An innovative engineering firm is working with Made Smarter to implement an ambitious digital strategy forecast to deliver a 20% productivity increase and reduce carbon emissions by 10%.
Beverston Engineering, based in Knowsley, is a manufacturer of components for safety critical industries such as aerospace, pharmaceutical, and oil and gas.
It has secured support from Made Smarter for two phases of its digital strategy.
The first project, now complete, focussed on connectivity and digital infrastructure, upgrading IT systems and using IIoT to establish real-time monitoring of the factory and enable capability of handling big data transfer between its systems.
It also created a ‘productivity control room’ - a bank of 18 big screens in the centre of the factory displaying real-time factory productivity and efficiency to the workforce.
A second project will create a digital manufacturing management system giving the business insights through data analysis.
Real-time monitoring and data analysis will improve machine uptime by 20%, the equivalent to 11,040 hours a year.
More efficient machine use is estimated to reduce annual carbon emissions by more than 10% - the equivalent of 18.5 tonnes.
Managing director Rod Wah said Beverston’s progressive plans were a major factor in winning a lucrative long-term contract with Rolls-Royce Control Systems.
Covid-19 has had a significant impact on our business and the wider industry. Tough times lie ahead. But my philosophy is that to survive you must drive your business forward. Made Smarter has enabled us to pursue and accelerate our plans to create a smart factory.Rod Wah, managing director of Beverston Engineering
Launched in 1974 to manufacture tool making, Rod Wah took over the business in 1981 and developed new opportunities in the aerospace industry.
Since then it has invested in technology to expand sectors to pharma, oil and gas and power, and has a 60-strong workforce and turnover of £5.2m.
Beverston began its digitisation journey three years ago after embarking on a knowledge transfer partnership with Liverpool John Moores University to deep dive into how technologies could help it achieve its business goals.
The company then looked for support and advice from Made Smarter to develop a digital strategy to adopt those technologies.
Beverston’s challenge was its lack of connectivity between its ERP system and 18 machines on the factory floor.
“Our current state is that we don’t have real-time visibility for monitoring production,” Rod explained. "We monitor production based on manual inputs of jobs, production and labour in a manufacturing execution system on the factory floor. So manual intervention opens us up to human error.
“Analysing and calculating our performance using the ERP system is also very time-consuming and involves sifting through lots of information to pick out what is important. Our efficiency sits around 76 percent on average across the year.”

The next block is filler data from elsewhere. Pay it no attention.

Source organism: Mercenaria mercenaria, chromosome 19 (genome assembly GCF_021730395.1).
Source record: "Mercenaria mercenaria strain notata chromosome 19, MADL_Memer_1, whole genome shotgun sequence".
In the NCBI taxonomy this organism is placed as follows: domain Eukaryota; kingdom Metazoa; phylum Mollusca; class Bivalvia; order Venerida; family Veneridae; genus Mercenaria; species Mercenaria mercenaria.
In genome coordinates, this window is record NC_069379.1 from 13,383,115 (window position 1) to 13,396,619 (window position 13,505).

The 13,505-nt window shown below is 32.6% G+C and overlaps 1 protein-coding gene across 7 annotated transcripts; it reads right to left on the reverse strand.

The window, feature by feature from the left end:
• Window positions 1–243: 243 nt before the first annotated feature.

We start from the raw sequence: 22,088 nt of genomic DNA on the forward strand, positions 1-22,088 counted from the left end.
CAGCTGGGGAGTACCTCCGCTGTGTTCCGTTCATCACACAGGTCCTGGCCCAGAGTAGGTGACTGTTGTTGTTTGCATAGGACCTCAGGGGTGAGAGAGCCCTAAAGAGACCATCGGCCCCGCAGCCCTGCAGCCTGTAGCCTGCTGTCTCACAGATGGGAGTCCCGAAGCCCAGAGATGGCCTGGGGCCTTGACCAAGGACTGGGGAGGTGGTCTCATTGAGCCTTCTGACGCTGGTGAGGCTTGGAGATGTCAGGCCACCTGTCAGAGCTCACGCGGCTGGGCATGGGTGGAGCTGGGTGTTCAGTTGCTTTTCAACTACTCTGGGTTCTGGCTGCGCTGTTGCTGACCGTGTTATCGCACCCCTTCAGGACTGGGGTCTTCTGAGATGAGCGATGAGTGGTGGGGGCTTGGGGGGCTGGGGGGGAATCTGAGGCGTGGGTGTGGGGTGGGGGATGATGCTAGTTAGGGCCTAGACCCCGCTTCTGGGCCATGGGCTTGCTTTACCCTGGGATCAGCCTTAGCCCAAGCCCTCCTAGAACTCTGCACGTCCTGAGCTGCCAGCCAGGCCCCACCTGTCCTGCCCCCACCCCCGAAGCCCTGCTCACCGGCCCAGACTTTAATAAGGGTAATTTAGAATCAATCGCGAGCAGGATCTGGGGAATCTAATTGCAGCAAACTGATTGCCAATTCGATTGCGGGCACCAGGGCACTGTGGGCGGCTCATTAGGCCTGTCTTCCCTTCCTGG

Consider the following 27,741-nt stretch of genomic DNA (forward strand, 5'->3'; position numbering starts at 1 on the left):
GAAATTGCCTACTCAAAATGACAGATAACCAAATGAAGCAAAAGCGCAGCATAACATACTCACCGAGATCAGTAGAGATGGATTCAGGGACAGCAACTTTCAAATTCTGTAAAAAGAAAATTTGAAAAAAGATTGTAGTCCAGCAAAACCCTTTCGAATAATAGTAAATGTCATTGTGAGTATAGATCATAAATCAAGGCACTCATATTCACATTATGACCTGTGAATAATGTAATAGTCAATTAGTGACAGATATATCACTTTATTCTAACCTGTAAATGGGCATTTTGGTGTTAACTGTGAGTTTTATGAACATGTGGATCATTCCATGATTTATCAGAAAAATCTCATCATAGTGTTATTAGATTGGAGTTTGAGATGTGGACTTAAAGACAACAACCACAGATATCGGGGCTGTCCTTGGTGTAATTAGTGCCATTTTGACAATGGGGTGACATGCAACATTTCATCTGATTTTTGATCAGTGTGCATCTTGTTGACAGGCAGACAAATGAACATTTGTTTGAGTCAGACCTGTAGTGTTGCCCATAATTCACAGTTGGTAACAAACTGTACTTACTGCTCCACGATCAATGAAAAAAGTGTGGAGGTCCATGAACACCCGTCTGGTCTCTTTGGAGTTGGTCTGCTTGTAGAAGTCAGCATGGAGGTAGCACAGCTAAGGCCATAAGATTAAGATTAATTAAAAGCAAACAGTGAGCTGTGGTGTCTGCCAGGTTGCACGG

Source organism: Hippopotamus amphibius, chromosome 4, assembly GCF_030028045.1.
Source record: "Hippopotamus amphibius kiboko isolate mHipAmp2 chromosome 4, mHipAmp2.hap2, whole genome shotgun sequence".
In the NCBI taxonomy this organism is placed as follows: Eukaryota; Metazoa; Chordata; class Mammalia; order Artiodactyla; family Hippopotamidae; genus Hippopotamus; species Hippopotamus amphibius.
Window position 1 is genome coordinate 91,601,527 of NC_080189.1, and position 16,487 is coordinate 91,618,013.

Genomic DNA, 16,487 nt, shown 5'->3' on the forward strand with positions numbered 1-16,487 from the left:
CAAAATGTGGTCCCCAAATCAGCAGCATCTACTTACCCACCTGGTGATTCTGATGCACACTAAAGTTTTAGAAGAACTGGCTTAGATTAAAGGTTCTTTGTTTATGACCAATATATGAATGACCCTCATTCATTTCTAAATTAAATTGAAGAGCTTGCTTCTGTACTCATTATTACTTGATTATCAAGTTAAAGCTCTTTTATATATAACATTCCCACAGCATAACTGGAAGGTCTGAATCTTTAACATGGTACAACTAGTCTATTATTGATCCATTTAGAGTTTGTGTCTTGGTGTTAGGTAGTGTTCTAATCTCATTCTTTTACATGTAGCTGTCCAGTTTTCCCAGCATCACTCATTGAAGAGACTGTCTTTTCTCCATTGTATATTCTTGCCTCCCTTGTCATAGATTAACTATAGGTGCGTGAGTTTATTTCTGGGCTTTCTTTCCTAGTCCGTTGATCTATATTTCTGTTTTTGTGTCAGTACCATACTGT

“We want a system that automatically captures the data being produced by our machines and processes, and then tells you what you need to know then and there, not weeks after the event.”
The starting point for Beverston was laying the foundations for connectivity.
The IT infrastructure was upgraded with a dedicated server and database to run the monitoring platform to reduce data traffic, data handling and storage.
IIoT connectivity was achieved by installing the iSmart Smooth Monitor AX System that collects data from its range of machinery and transmits it to the central database.
The real-time status of each machine is presented on a platform to give Beverston overall visualisation of factory status. This can also be monitored remotely via a smartphone or tablet.
The next phase is to create a digital manufacturing management system, bringing together all production processes for monitoring and enabling the automation of repetitive activities.
This involves upgrading its ERP system to integrate with third party systems and platforms for real-time monitoring and data analytics.
By introducing the ‘productivity control room’ and making operators aware of how their time management affects machine use, Beverston aims to increase productivity efficiency.
It estimates that it can increase the current machine use rate in the factory floor, currently 38,640h/year and 70 percent of machine available hours, by five percent, the equivalent of 2,760h/year.
Beverston forecasts that using the sensors for real-time monitoring it will be able to measure efficiency more accurately and further improve it by 15%.
The new system will also be able to store data captured in the early phases of the project for future analytics, which can be used for predictive maintenance and diagnostics for even more gains.
Beverston also plans to monitor and display environmental conditions, energy consumption and CO2 footprint in the factory in real-time.
Rod said: “This project will have a transformational impact on our business, not just in terms of being more productive and generating revenue growth, but by reducing our energy consumption and our CO2 footprint, a responsibility we take very seriously.”
The new systems will upskill the current workforce and create more technical jobs.
By laying these foundations Beverston will become a shining example of a smart factory capable of continuous improvement as it further enhances its data capture and analysis.
Future projects include digitally capturing measurements from the shopfloor to improve quality and using virtual reality in the planning process.
Rod said: “This investment aims to futureproof the business by making us more competitive and improve our digital readiness to cope with current and potential customers’ demands, and further integration with the supply chain.”
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